Demonstratives are lexical forms that pick out an object by making use of constraints in a discourse context to establish some form of contrast. They represent among the most basic uses of language, yet escape simple definition. The two forms gthish and gthath in English, the three forms ,± gko,h ,» gso,h , gah in Japanese, etc. have traditionally been interpreted in terms of relative distance from the speaker or hearer to the object. An alternative framework presents demonstratives as a device to refocus attention (e.g., Strauss, 2002), where gthish requires more of the hearerfs attention, to represent new information, or to refer to objects relatively important in the discourse, versus objects called gthath or gith. However, distance or attention alone is an insufficient parameter to predict form selection. This dissertation builds upon Brovold and Grushfs (2012) analysis of demonstratives in terms of control over an object. I propose that demonstrative forms, at least in English and Japanese, can be predicted from an array of control spaces that allow for varying levels of potential action toward an object. The proposed framework of control spaces implies an embodied view of language, such that language and physical behavior work toward shared goals and link mature human language use to other forms of animal communication, to child language acquisition, and with adult humansf response to a changing environment (De Ruiter, 2006; Melinger & Levelt, 2005).The control space framework incorporates previous models and makes three specific predictions. First, relative distance serves as one determinant for demonstrative form selection. Second, the weight of relative distance in demonstrative form selection will decrease without shared eye gaze between the speaker and hearer. 3. Demonstrative use would show as a tendency greater dependency on the co-speech pointing gesture for speakers of a language (e.g., English) that has fewer demonstrative terms than another (e.g., Japanese). To evaluate the three predictions, two perceptual studies that employed behavioral and event-related potential (ERP) measures were conducted to assess language usersf intuitions and cortical-level neural responses to the presentation of demonstrative expressions in differing visual contexts. When the simultaneous visual context with demonstrative expressions did not correspond with expected relative distances among speaker, hearer, and object, participants responded with significantly longer reaction times accompanied by a brain response called the N400, which is associated with semantic/contextual incongruities (Kutas & Hillyard, 1980, 1984). The elicitation of the N400 response for the incongruent audiovisual matchup in demonstrative use depended on shared gaze between the speaker and hearer, and the N400 responses were found in both English and Japanese subjects. English and Japanese subjects, however, differed in their responses to trials that did not include a pointing gesture in the visual scenes. In the absence of co-speech pointing gesture, English speakers expressed a P600 response, an index of pattern violations, but Japanese speakers did not. These findings indicate that in addition to spatial distance, language users rely on shared gaze in determining the proper use of demonstrative forms and show language-specific sensitivity to the presence or absence of gesture when analyzing demonstratives.The results of this dissertation project highlight the contingent, contrastive, and attention-orienting nature of demonstratives and further illustrate the necessity to study speech communication as a multimodal social event, which is subject to a number of factors, including perspectives of the speaker and listener, physical context, gesture, and language per se. Demonstratives function as basic lexical means to make meaning out of the world. They represent a special case of names, which are interpreted here as deictic means to form an object out of a nameless ground. Demonstratives, more specifically, serve as names that are used once and then no longer refer to the same object, resuming the naming practice with every use. The ERP results reported in this dissertation show promising brain signature markers for understanding the multimodal processing nature of spatial demonstratives. Further directions for research are suggested, including measuring the relationship between autistic individualsf competence with demonstratives alongside their imitative physical skills.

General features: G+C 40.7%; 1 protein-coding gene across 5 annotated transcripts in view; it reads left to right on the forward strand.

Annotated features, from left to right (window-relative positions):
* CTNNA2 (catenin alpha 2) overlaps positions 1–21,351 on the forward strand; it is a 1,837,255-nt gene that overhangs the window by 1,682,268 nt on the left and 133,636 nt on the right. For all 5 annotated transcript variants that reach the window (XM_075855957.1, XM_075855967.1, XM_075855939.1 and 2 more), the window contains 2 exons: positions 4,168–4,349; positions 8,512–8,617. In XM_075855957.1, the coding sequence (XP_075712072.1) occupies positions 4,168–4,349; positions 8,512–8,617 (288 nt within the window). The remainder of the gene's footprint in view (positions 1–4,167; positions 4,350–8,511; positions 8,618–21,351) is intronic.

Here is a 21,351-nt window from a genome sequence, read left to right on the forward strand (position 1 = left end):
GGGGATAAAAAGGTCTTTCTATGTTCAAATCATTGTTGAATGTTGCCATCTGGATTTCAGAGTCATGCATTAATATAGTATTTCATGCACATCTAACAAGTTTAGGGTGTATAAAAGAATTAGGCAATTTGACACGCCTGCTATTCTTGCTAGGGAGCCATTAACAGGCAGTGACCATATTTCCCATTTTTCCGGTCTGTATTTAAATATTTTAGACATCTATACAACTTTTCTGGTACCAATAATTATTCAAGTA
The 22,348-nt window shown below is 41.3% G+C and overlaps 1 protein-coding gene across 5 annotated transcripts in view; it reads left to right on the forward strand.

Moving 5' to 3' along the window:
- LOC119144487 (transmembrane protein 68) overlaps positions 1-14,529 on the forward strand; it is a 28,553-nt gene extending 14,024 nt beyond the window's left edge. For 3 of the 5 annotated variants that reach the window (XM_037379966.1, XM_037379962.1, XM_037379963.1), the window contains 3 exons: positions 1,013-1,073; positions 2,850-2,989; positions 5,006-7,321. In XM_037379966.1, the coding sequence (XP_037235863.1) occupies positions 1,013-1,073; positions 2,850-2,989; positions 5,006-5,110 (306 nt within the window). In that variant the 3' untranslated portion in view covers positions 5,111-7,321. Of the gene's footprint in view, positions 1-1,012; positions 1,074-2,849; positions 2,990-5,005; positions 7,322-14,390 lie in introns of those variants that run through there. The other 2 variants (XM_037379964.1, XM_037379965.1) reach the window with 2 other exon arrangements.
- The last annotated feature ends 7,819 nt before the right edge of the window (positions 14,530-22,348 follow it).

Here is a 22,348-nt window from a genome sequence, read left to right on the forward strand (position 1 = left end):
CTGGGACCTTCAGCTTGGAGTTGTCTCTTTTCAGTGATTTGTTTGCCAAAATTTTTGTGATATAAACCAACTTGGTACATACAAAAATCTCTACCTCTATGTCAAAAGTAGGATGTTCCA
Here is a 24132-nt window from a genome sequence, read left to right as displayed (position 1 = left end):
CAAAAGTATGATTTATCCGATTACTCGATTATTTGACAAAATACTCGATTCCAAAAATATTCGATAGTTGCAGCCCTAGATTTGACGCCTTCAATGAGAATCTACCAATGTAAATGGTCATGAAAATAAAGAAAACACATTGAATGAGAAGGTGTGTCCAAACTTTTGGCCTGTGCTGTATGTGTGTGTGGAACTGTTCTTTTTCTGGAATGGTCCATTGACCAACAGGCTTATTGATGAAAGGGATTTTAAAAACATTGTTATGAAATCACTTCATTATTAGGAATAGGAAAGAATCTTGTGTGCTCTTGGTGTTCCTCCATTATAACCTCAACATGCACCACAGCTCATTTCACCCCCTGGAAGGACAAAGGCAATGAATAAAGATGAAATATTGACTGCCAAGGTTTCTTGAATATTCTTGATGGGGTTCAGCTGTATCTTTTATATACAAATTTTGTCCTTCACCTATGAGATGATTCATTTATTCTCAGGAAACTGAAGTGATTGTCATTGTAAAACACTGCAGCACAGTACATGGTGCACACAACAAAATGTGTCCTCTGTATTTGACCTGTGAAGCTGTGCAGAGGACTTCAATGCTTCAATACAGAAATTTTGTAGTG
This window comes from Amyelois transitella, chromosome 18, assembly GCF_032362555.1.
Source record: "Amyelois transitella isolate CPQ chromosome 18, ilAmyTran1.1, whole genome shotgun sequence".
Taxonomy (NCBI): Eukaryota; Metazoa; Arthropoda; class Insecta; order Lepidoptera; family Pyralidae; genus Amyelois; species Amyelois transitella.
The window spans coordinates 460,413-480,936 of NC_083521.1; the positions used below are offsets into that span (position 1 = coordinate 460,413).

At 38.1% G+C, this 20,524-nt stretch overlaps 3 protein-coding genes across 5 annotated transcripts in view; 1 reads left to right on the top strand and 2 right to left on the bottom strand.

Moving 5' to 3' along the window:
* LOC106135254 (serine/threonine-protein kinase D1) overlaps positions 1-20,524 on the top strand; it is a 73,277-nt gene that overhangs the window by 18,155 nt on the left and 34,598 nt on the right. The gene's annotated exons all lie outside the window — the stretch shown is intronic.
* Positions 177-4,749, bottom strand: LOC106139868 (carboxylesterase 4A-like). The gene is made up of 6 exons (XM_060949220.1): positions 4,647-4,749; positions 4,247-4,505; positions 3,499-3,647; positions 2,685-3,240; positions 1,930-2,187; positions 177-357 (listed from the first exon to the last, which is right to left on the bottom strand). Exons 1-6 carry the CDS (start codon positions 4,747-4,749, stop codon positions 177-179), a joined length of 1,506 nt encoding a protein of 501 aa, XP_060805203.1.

University of Minnesota Ph.D. dissertation. June 2014. Major: Linguistics. Advisors: Jeanette K. Gundel, Yang Zhang. 1 computer file (PDF); ix, 152 pages.
Stevens, James Michael.
Control and disposal of demonstratives, with electrophysiological evidence from English and Japanese.
Retrieved from the University of Minnesota Digital Conservancy,
Content distributed via the University of Minnesota's Digital Conservancy may be subject to additional license and use restrictions applied by the depositor.